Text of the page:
“#DON’T kill the hand that feeds you“.
That’s the plea from more than 300 KwaZulu-Natal farmers and workers, who joined the national Black Monday campaign, in protest against farm attacks.
Combine harvesters, tractors and bakkies – brandishing signs like “Don’t kill the hand that feed you“ and “stop farm murders” – caused a traffic snarl along the N3 near Bergville and Estcourt in the KwaZulu-Natal midlands on Monday morning as farmers drove home their stance on farm attacks in the country.
The farmers from mainly Bergville, Estcourt, Himeville, Colenso and Ladysmith, dressed in shorts and black shirts drove in a convoy along the R74 and onto the N3 toward Johannesburg as part the nationwide protest.
Arnold Fortmann, who is part of the security portfolio of the Escourt Farmers Association, said their mission was “to create awareness and stand against the murdering of innocent farmers and farm dwellers in South Africa.
“We want to increase support from the security services, namely the police, in protecting farming communities.
“We also want to galvanise farmers into getting involved in farm watch and security programmes. We have to secure a safe future for all farmers and farm dwellers in the country.”
Fortmann said farm attacks in the province were sporadic and regular.
“The most recent that I am aware of was six weeks ago in the central Drakensberg area where a farmer was shot in the back but survived.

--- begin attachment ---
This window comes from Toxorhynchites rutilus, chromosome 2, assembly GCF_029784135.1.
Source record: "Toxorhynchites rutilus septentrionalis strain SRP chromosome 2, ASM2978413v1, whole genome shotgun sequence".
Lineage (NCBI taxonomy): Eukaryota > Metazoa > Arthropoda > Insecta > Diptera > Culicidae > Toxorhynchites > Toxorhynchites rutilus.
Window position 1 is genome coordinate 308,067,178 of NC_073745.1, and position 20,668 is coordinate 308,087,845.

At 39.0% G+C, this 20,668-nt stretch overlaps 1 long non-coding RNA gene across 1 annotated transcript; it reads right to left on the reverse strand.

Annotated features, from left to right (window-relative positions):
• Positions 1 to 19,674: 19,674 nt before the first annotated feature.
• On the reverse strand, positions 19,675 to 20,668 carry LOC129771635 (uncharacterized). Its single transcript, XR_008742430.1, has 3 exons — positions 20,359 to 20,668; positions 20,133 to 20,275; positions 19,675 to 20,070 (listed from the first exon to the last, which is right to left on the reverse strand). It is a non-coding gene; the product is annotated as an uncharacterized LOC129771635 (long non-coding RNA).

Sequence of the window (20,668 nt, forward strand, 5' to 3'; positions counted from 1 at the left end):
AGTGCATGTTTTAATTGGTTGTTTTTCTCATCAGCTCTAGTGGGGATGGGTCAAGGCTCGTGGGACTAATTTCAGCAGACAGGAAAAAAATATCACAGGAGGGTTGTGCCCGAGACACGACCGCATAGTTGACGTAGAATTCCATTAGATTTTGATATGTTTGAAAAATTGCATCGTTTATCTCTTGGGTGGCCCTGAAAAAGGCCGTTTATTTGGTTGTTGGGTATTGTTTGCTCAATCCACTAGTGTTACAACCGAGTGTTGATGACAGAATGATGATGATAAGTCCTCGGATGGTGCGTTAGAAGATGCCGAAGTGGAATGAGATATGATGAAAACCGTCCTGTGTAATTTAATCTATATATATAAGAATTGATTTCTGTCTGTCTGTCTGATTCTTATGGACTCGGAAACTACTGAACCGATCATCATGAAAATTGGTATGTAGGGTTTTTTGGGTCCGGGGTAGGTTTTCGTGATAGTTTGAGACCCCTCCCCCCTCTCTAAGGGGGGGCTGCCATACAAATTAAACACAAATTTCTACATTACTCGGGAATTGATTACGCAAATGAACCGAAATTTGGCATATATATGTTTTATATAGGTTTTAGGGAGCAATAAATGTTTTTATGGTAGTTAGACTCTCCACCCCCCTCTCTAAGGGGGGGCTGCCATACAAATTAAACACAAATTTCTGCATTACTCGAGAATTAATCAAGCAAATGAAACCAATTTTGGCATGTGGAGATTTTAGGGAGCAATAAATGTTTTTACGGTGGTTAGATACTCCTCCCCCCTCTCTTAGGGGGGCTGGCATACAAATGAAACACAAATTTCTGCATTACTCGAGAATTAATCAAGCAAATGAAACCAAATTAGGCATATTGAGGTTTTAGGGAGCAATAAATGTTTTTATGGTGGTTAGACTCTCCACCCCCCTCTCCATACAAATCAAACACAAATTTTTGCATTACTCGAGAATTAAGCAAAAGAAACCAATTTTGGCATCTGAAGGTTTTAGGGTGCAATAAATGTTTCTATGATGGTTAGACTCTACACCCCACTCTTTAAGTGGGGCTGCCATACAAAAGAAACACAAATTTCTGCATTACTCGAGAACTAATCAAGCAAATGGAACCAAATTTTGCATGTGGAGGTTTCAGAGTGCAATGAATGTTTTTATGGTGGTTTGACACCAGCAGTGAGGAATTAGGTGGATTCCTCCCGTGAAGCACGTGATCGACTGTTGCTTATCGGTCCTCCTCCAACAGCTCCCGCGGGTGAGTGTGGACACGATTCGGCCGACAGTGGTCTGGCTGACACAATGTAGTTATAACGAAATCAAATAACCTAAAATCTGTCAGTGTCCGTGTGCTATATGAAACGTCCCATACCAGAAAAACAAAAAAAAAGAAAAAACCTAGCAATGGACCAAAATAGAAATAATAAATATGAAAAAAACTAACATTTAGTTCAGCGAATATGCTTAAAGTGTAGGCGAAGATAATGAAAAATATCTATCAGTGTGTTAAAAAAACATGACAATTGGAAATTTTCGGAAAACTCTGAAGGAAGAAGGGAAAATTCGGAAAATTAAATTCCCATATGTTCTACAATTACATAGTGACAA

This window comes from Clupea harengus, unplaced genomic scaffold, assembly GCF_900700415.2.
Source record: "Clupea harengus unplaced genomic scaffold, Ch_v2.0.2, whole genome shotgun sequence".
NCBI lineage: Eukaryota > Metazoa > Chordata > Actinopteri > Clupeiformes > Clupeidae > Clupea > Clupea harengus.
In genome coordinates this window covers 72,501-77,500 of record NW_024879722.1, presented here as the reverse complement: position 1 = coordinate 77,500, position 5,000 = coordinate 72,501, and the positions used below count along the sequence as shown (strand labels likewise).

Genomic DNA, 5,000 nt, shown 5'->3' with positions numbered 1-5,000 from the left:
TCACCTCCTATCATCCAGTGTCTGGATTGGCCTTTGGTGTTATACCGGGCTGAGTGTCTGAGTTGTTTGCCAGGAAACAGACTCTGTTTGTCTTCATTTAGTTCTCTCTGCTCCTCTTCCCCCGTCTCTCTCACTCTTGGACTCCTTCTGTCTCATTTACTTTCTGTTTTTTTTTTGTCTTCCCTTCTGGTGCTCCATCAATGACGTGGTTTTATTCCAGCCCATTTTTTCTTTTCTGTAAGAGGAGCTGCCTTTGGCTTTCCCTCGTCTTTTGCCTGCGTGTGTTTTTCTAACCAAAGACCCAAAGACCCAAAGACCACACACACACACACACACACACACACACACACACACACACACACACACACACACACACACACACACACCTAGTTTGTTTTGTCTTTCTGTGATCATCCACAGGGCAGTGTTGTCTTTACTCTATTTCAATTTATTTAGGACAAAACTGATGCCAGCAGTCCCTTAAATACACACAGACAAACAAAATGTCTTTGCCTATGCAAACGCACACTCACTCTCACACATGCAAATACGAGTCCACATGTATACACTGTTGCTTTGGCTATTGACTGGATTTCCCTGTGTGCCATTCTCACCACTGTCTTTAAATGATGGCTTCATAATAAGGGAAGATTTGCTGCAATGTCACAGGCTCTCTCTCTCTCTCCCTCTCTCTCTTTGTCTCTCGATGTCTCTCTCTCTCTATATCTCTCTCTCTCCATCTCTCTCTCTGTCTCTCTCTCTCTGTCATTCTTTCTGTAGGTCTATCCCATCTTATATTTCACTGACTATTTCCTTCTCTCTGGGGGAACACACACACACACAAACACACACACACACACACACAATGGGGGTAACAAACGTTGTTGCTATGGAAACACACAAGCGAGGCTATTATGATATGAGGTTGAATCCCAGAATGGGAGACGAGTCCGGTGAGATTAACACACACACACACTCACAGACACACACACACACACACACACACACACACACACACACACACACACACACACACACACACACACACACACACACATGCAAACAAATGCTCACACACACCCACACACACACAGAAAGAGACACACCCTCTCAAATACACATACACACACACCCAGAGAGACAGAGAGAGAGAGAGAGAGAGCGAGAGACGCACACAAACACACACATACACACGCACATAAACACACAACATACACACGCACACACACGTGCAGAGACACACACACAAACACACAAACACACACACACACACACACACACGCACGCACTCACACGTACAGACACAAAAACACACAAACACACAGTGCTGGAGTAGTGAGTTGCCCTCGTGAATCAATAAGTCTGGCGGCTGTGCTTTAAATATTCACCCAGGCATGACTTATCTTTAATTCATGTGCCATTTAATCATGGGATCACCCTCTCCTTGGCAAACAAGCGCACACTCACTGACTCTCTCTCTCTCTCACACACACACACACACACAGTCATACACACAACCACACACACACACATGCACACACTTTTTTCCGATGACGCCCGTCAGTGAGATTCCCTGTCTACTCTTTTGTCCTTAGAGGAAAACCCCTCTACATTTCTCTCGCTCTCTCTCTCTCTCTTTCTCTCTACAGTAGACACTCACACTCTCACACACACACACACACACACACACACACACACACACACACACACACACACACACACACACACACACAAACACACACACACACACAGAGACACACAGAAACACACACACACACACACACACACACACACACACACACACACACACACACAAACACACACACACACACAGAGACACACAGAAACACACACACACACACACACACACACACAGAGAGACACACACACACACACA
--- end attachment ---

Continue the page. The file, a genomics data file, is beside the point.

“He was lured out during the early hours of the morning by men who were pretending to seek work. The one opened fire on him and he returned fire, killing his attacker in the process.
“He just got out of hospital,” he said.
Fortmann said the attacks were not all concentrated in the same area.
“I know a few months ago there were quite a few attacks in the Kokstad/Himeville area. Prior to that it was in northern KwaZulu-Natal. It does happen on a regular basis.
“It’s a huge concern and a big factor in our lives. We having to constantly look over our shoulders. We constantly think about things and scenarios and situations. It does tire you and makes you paranoid.
“We do have our own private security services and farm watch. But it takes the nearest guy about 15 minutes to get to you. The quickest response is your neighbour in the event of an attack.”
Fortmann said farmers were hoping for more police support in trying to eradicate crime in their areas.
SUTHENTIRA GOVENDER and YASANTHA NAIDOO